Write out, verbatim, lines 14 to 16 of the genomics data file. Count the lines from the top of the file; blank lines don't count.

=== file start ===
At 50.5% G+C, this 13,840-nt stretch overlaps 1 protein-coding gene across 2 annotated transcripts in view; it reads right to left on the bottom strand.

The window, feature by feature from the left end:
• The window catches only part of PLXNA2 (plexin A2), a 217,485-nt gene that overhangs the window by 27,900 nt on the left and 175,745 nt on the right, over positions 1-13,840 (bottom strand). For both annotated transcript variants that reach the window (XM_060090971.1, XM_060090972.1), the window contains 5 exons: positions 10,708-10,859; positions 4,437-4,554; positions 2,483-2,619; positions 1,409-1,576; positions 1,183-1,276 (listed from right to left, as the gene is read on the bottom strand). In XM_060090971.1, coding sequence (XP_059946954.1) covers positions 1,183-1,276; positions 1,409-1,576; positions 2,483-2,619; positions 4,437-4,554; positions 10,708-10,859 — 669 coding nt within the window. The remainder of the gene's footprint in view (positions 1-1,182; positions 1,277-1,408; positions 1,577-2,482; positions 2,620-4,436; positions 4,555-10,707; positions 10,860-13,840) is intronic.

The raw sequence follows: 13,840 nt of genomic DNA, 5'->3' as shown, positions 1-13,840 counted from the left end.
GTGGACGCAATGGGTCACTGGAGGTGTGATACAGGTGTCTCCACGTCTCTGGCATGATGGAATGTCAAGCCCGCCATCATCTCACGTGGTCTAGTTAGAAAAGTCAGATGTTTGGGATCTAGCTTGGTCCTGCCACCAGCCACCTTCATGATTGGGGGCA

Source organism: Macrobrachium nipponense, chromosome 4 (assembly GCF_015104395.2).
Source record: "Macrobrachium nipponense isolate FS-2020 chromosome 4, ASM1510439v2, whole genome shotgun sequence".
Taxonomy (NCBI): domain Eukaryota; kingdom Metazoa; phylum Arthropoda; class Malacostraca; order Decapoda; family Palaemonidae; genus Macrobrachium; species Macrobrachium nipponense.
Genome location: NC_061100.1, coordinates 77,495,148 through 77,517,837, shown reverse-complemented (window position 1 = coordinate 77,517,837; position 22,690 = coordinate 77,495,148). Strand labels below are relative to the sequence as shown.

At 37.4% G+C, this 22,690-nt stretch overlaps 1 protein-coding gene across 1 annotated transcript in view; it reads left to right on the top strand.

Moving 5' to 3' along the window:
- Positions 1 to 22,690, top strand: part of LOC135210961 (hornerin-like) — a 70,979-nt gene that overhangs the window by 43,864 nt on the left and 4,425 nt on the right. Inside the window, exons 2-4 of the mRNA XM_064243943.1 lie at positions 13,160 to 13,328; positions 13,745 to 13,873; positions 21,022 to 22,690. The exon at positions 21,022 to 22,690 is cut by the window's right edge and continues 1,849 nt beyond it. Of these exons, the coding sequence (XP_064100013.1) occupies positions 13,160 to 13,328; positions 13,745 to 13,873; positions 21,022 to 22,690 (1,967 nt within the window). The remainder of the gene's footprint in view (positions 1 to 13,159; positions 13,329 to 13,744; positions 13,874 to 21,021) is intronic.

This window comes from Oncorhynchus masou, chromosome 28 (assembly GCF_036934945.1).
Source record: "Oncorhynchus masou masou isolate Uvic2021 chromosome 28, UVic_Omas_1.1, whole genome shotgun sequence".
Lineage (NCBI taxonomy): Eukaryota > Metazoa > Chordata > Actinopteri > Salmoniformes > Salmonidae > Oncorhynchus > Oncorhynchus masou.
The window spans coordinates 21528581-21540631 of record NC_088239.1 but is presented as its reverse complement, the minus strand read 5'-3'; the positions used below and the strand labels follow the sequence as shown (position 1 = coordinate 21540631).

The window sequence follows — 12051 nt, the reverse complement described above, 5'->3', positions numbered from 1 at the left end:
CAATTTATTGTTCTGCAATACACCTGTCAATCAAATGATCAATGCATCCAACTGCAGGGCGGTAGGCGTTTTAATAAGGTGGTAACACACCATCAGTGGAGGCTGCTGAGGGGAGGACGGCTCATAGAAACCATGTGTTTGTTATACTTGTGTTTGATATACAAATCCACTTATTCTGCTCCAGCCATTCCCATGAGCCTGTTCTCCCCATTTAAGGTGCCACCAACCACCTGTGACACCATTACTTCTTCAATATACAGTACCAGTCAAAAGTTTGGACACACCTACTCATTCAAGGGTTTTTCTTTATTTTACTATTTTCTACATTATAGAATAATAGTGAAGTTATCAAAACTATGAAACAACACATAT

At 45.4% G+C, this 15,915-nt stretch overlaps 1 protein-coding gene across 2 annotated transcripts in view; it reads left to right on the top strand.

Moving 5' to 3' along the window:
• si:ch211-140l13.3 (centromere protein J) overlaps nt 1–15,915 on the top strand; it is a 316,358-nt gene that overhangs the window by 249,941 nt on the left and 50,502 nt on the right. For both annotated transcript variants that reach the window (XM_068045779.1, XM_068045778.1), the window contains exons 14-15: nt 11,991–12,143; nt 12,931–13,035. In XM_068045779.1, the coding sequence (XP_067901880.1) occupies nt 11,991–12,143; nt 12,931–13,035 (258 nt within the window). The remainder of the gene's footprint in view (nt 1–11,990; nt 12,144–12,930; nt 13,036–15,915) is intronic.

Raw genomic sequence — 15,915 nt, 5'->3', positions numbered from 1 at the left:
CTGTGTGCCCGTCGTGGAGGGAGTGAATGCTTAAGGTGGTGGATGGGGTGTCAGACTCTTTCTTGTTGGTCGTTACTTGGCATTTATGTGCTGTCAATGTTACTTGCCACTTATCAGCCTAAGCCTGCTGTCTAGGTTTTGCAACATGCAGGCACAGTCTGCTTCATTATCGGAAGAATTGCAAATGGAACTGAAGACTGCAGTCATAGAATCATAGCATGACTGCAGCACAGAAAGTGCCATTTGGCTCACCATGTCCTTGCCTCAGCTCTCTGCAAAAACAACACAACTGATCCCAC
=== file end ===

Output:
Source record: "Oncorhynchus masou masou isolate Uvic2021 chromosome 28, UVic_Omas_1.1, whole genome shotgun sequence".
Lineage (NCBI taxonomy): Eukaryota > Metazoa > Chordata > Actinopteri > Salmoniformes > Salmonidae > Oncorhynchus > Oncorhynchus masou.
The window spans coordinates 21528581-21540631 of record NC_088239.1 but is presented as its reverse complement, the minus strand read 5'-3'; the positions used below and the strand labels follow the sequence as shown (position 1 = coordinate 21540631).